I just did the newest section, Brinkhaven to Glenmont, today, and it was totally beautiful. Very isolated, very quiet. Two warnings, however. First, there are a few tiny bollards, about 18" high, designed to keep the Amish buggies from using one side of the trail. There aren't too many of them, but they are very solid looking. I wouldn't want to hit one. Second, this trail is a mighty climb for about half its length (then a mighty descent). First time I have needed the granny gear on a Rails-to-Trails. This must have been a REALLY challenging railroad! There are a lot of nice picnic tables along the way for you to rest, and the whole trip is definitely worth the sweat.
My wife and I took this trail on recently. It is definitely rustic compared to the asphalted bikeways we are used to. Not being paved it has its share of tree roots and adventure navigating the path. Thus, I would call it a “real” trail in the same vein that I would call the old cinder high school tracks “real” tracks! Give it a shot. Very enjoyable!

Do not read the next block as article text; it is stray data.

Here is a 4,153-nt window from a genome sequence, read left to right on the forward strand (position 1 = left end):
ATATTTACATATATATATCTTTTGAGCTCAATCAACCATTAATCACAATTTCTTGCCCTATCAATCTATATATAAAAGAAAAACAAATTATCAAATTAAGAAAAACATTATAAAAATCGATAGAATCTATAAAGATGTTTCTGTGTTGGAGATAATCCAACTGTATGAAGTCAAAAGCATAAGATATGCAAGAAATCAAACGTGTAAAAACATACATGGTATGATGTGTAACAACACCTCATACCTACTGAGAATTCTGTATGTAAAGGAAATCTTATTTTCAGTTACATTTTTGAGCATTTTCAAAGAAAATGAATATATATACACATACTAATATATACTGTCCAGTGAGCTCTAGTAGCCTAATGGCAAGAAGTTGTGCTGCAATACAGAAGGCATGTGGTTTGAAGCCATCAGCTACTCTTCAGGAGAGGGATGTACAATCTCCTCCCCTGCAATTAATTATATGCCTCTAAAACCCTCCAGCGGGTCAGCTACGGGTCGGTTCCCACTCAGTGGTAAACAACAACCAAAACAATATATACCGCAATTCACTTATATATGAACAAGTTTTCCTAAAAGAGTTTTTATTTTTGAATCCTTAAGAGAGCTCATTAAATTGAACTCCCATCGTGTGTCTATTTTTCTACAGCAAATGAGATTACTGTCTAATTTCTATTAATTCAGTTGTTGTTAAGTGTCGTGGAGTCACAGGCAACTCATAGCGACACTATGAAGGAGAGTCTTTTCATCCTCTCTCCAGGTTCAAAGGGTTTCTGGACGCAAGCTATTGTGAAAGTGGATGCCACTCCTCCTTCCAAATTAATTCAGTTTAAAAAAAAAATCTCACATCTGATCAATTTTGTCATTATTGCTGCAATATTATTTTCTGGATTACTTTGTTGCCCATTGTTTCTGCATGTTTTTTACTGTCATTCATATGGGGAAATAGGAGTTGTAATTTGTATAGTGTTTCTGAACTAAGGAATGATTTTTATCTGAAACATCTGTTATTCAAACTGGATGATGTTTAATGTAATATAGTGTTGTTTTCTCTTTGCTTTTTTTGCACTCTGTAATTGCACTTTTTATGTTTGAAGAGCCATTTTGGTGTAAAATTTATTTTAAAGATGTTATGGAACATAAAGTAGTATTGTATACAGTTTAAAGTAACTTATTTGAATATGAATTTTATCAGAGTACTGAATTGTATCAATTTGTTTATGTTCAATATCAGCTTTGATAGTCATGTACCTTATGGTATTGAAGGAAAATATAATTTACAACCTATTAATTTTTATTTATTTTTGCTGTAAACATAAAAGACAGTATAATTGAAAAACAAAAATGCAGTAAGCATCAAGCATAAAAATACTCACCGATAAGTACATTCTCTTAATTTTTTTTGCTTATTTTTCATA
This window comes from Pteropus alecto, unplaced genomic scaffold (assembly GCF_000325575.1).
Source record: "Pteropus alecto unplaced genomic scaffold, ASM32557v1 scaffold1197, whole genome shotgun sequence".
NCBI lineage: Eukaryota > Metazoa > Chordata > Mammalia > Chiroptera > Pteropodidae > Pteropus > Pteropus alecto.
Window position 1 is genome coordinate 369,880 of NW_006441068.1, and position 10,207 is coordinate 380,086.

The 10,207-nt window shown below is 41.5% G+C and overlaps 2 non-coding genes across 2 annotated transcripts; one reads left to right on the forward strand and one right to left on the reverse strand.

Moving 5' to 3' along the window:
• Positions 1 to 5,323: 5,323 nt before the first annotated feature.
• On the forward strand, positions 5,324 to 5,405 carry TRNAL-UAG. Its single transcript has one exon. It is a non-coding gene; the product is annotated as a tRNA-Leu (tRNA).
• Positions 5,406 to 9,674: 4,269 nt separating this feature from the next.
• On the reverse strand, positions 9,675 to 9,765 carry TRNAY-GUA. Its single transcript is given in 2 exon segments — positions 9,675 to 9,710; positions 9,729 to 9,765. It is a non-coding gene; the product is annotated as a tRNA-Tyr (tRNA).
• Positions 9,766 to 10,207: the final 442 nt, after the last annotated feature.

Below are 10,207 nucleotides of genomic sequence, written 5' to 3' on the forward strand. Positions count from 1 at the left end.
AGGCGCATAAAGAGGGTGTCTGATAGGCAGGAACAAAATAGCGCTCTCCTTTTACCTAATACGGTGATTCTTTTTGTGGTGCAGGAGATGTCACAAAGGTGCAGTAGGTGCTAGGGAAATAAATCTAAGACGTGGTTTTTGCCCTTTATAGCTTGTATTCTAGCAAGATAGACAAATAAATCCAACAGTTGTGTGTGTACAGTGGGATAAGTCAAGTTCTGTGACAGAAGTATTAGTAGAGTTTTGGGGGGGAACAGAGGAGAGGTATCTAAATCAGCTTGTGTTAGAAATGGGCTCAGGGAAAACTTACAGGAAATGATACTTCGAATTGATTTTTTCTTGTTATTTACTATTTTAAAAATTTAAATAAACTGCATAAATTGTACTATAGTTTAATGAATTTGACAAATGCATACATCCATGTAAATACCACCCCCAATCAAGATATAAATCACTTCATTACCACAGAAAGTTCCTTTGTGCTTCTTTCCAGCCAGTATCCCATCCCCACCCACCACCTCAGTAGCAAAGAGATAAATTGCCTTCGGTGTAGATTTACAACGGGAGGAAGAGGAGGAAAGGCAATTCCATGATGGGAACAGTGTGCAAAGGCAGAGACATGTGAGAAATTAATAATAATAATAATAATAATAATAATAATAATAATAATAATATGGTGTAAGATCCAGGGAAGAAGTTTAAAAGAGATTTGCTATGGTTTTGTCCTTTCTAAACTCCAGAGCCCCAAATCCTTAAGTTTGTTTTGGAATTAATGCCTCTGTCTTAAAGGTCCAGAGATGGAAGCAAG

31 Aug 2018Rode this trail today. Nice ride, but trail needs some work. Lots of bumps and seams that need repair. But still a nice ride.
Which is one of the 2 greatest elevation changes in the whole OtEt, although it really doesn't feel that way from S to N. More so the other way as you go uphill longer. (The other being on the roads from Fredericksburg to Dalton.) I went from the "orphaned" section from Meradith to N County Line, south of Huffman through the mile and 1/2 and then used the roads to get to the main line at Huffman. Then went all the way to Danville. This trail ends right past the Ariel Foundation Park, which is a worthy place to stop and check out. The tower climb and picture taking is nice. I'm really hoping they'll connect the 2 sections on the southern end, and someone will realize that putting a trail on 36 off the right side of the road for the 2-3 miles along US 36 from Sunbury to the Heart of Ohio Trial would be great!